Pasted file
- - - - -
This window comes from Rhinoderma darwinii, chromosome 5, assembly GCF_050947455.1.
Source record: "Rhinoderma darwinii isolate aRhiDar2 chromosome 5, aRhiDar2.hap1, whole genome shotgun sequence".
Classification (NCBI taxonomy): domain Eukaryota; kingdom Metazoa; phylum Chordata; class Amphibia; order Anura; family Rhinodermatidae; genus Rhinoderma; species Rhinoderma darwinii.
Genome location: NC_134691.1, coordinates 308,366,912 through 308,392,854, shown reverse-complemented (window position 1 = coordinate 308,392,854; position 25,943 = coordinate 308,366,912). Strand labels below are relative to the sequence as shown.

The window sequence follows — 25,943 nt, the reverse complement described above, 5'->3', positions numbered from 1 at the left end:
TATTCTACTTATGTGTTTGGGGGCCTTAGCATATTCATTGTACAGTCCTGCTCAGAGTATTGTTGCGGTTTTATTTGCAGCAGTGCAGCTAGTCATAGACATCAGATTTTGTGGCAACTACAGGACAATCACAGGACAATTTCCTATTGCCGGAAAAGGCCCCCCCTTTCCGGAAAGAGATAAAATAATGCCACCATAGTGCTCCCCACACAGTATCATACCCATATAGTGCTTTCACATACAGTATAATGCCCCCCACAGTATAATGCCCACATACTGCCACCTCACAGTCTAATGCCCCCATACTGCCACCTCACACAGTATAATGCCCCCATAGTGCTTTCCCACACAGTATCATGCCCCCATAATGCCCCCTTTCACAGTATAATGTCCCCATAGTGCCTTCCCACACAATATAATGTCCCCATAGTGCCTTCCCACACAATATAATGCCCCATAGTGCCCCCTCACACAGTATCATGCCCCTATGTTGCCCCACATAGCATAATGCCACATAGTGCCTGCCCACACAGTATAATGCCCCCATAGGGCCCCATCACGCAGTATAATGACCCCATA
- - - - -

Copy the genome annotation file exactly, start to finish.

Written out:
This window comes from Rhinoderma darwinii, chromosome 5, assembly GCF_050947455.1.
Source record: "Rhinoderma darwinii isolate aRhiDar2 chromosome 5, aRhiDar2.hap1, whole genome shotgun sequence".
Classification (NCBI taxonomy): domain Eukaryota; kingdom Metazoa; phylum Chordata; class Amphibia; order Anura; family Rhinodermatidae; genus Rhinoderma; species Rhinoderma darwinii.
Genome location: NC_134691.1, coordinates 308,366,912 through 308,392,854, shown reverse-complemented (window position 1 = coordinate 308,392,854; position 25,943 = coordinate 308,366,912). Strand labels below are relative to the sequence as shown.

The window sequence follows — 25,943 nt, the reverse complement described above, 5'->3', positions numbered from 1 at the left end:
TATTCTACTTATGTGTTTGGGGGCCTTAGCATATTCATTGTACAGTCCTGCTCAGAGTATTGTTGCGGTTTTATTTGCAGCAGTGCAGCTAGTCATAGACATCAGATTTTGTGGCAACTACAGGACAATCACAGGACAATTTCCTATTGCCGGAAAAGGCCCCCCCTTTCCGGAAAGAGATAAAATAATGCCACCATAGTGCTCCCCACACAGTATCATACCCATATAGTGCTTTCACATACAGTATAATGCCCCCCACAGTATAATGCCCACATACTGCCACCTCACAGTCTAATGCCCCCATACTGCCACCTCACACAGTATAATGCCCCCATAGTGCTTTCCCACACAGTATCATGCCCCCATAATGCCCCCTTTCACAGTATAATGTCCCCATAGTGCCTTCCCACACAATATAATGTCCCCATAGTGCCTTCCCACACAATATAATGCCCCATAGTGCCCCCTCACACAGTATCATGCCCCTATGTTGCCCCACATAGCATAATGCCACATAGTGCCTGCCCACACAGTATAATGCCCCCATAGGGCCCCATCACGCAGTATAATGACCCCATA